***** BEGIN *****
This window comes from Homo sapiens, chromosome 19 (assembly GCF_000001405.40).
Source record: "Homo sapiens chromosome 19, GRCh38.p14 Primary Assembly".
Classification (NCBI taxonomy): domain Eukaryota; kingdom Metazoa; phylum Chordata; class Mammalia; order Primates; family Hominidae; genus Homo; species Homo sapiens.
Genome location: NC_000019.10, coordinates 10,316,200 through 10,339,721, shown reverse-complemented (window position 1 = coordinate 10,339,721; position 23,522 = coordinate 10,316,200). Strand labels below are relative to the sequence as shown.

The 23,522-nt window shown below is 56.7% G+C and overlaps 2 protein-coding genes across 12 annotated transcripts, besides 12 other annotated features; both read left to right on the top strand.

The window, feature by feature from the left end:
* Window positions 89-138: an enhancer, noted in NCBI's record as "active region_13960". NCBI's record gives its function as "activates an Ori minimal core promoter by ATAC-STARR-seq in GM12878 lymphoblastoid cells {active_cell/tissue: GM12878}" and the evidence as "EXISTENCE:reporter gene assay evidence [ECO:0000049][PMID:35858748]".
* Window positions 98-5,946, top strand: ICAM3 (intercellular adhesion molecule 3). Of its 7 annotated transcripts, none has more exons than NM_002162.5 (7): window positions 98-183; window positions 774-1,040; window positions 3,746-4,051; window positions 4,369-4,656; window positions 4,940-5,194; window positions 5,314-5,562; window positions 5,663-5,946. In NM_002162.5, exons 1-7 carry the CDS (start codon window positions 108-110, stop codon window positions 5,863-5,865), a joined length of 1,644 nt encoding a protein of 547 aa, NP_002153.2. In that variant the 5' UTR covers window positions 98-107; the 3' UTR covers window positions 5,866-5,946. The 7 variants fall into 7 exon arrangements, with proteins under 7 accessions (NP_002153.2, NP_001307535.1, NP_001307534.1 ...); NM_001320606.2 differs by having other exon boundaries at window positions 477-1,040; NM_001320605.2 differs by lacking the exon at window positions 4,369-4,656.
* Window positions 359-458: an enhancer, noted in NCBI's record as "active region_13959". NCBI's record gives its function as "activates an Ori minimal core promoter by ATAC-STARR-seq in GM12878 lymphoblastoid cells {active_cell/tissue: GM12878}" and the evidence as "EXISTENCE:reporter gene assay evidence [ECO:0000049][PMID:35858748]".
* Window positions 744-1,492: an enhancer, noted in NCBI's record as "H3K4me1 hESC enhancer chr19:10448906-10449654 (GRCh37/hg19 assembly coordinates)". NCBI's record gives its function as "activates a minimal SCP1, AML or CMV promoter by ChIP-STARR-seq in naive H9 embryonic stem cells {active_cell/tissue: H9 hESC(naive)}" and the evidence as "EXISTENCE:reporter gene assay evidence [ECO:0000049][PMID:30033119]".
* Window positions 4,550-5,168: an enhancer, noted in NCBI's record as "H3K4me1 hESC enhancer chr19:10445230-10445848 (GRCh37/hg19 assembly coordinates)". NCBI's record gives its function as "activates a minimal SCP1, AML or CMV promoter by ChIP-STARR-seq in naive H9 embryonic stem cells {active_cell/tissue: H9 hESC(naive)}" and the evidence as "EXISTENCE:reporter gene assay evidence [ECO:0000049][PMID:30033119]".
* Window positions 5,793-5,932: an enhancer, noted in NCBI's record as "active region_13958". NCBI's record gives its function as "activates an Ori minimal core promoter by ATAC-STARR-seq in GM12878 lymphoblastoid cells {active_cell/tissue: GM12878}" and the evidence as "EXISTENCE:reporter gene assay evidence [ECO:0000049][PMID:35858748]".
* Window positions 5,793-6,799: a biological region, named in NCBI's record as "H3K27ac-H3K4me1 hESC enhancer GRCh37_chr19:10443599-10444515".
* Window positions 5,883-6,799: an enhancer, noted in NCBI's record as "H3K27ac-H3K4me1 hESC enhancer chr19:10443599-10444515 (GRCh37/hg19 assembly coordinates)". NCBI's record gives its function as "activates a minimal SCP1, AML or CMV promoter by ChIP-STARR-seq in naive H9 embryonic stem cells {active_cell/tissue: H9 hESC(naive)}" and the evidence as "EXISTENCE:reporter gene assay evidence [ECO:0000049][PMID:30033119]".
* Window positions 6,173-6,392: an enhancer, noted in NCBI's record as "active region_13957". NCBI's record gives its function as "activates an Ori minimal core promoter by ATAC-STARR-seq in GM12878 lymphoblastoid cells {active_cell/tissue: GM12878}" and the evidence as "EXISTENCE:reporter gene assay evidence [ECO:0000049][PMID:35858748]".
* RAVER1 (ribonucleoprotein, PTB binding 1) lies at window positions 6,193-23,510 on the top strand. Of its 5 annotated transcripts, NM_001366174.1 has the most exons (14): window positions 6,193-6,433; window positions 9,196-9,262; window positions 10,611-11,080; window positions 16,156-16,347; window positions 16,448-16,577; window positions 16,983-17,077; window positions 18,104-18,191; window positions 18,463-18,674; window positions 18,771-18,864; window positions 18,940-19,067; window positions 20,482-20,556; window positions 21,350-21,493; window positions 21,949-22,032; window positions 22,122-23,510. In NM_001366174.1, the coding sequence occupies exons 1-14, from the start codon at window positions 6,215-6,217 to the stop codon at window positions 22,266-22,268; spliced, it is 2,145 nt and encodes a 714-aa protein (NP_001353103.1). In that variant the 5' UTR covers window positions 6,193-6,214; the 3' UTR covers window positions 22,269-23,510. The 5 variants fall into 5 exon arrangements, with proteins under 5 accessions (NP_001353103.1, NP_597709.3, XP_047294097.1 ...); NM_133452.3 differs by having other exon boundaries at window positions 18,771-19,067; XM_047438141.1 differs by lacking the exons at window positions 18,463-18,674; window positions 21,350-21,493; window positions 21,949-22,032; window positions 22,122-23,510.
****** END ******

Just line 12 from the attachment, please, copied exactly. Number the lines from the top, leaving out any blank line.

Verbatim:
* Window positions 5,793-5,932: an enhancer, noted in NCBI's record as "active region_13958". NCBI's record gives its function as "activates an Ori minimal core promoter by ATAC-STARR-seq in GM12878 lymphoblastoid cells {active_cell/tissue: GM12878}" and the evidence as "EXISTENCE:reporter gene assay evidence [ECO:0000049][PMID:35858748]".